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Lorine Niedecker Poet of Wisconsin:

Lorine Niedecker Poet of Wisconsin

Lorine was born May 12, 1903 and raised on Blackhawk Island on the Rock River in Fort Atkinson.:

Lorine was born May 12, 1903 and raised on Blackhawk Island on the Rock River in Fort Atkinson. Parents Theresa “Daisy” Kunz and Henry Niedecker Father netted and sold carp from the Rock River

Slide 3:

Lorine at about age 7 in Fort Atkinson

Slide 4:

Daisy’s family owned the Fountain House, a resort hotel on Blackhawk Island.

Slide 5:

Lorine and Henry

Slide 6:

Daisy became increasingly deaf during Lorine’s childhood and Lorine felt protective of her mother. As Daisy’s marriage to Henry suffered, Lorine felt the growing strain.

Slide 7:

During the school year, Lorine usually lived with friends or family in Fort Atkinson because island roads were often impassable.

Lorine’s high school English teacher, Miss Leiberman, encouraged Lorine’s love of poetry.:

Lorine’s high school English teacher, Miss Leiberman, encouraged Lorine’s love of poetry. Graduated from Fort HS in 1922 Attended Beloit College, active in debate and poetry writing club Returned to Blackhawk Island in 1924 to care for her mother

1928 – 1930 Lorine married Frank Hartwig, a farmer’s son and builder and worked at the Dwight Foster Public Library in Fort Atkinson.:

1928 – 1930 Lorine married Frank Hartwig, a farmer’s son and builder and worked at the Dwight Foster Public Library in Fort Atkinson. Depression ruined Hartwig’s business, Lorine laid off from library Frank and Lorine separated in 1930, divorced in 1942 Lorine returned to her parents’ home

Slide 10:

Lorine read widely, exploring natural sciences, history and the arts, as well as poetry. Lorine continued to write poetry, reflecting her life and her interests.

Lorine’s early poetry reflected her personal and intellectual interests and expressions::

Lorine’s early poetry reflected her personal and intellectual interests and expressions: the subconscious mind dreams “illogical expression” new approaches to poetic form and content .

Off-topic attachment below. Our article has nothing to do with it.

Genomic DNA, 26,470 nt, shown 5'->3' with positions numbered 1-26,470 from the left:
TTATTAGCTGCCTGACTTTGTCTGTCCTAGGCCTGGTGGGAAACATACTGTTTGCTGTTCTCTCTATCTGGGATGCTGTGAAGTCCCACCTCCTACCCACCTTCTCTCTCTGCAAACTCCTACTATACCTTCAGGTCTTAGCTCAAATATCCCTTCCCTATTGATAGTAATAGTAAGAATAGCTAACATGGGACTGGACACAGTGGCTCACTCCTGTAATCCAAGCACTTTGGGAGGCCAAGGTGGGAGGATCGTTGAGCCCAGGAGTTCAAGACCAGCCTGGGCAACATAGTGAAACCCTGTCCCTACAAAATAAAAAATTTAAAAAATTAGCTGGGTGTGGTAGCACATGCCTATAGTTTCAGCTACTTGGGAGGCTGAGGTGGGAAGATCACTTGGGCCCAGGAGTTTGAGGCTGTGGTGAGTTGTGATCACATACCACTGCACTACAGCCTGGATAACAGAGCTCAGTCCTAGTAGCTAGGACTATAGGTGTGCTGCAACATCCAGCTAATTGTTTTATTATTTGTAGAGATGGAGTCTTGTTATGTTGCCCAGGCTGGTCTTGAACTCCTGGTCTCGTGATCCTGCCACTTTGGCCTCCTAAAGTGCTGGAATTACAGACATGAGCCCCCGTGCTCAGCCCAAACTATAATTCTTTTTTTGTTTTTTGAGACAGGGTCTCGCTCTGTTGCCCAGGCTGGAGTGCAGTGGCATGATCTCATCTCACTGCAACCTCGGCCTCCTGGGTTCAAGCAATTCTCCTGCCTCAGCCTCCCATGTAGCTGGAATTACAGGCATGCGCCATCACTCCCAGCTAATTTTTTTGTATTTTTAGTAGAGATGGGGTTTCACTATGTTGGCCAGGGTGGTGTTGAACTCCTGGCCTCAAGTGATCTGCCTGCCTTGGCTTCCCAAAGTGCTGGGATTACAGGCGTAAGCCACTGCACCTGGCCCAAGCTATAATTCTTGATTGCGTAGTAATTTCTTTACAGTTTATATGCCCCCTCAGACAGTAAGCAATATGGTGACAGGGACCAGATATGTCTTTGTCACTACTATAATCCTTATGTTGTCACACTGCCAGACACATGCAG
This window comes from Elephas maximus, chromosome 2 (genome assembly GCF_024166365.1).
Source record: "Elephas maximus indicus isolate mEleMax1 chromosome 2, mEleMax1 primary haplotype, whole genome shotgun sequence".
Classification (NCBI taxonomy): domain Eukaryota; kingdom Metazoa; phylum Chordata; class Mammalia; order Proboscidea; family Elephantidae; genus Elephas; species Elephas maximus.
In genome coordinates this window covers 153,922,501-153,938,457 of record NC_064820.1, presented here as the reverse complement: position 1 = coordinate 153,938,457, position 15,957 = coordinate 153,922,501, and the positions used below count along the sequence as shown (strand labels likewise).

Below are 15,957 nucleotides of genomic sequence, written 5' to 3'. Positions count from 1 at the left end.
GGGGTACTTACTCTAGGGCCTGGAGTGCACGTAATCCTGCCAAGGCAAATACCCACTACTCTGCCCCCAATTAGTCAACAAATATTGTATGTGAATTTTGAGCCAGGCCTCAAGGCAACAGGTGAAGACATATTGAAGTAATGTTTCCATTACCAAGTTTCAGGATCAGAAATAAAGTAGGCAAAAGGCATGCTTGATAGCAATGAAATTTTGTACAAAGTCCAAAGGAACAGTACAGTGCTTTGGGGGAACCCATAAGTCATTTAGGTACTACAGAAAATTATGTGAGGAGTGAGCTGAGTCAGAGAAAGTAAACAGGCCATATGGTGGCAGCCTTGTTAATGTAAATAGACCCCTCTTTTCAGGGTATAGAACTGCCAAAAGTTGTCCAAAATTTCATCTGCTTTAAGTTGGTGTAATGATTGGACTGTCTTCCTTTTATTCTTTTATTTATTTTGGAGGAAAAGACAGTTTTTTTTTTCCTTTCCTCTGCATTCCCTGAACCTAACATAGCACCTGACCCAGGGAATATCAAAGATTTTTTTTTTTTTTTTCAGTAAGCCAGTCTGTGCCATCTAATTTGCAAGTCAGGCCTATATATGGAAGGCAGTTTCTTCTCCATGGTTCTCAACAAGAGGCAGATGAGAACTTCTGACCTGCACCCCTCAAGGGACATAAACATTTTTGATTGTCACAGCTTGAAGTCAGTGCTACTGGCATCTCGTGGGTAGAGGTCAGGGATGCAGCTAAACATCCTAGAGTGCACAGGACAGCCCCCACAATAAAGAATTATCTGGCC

In February, 1930 POETRY magazine, guest edited by poet Louis Zukofsky, had a great impact on Niedecker.:

In February, 1930 POETRY magazine, guest edited by poet Louis Zukofsky, had a great impact on Niedecker. Louis Zukofsky argued for “Objectivism” in poetry, focusing on an object, rather than on one’s feelings, and conveying its essence along a musical line. Lorine wrote to Zukofsky and began a long-term correspondence.

Slide 13:

Encouraged by Zukofsky, Lorine went to New York in 1934 to meet him and began an intellectual relationship that lasted for decades. Niedecker and Zukofsky read and critiqued one another’s poetry, shared inside jokes, and vented against the establishment.

1938 – 1942 Lorine was employed in Madison by the Federal Writer’s Project:

1938 – 1942 Lorine was employed in Madison by the Federal Writer’s Project Serving as a writer and research editor Producing state biographies Writing scripts for WHA Public radio

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Laid off from work in Madison in 1942, Lorine returned to Fort Atkinson and became a proofreader at the national dairy magazine “Hoard’s Dairyman.” She had her own house built on Blackhawk Island.

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Lorine lived quietly on Blackhawk Island writing poetry, corresponding with poets and editors in New York and London, and publishing in literary journals.

1946 New Goose is published.:

1946 New Goose is published. In 1947 Lorine returned to New York city to visit the Zukofskys. In 1951 Daisy Niedecker died. In 1953 Lorine spent Christmas in New York with the Zukofskys. In 1954 Henry Niedecker died.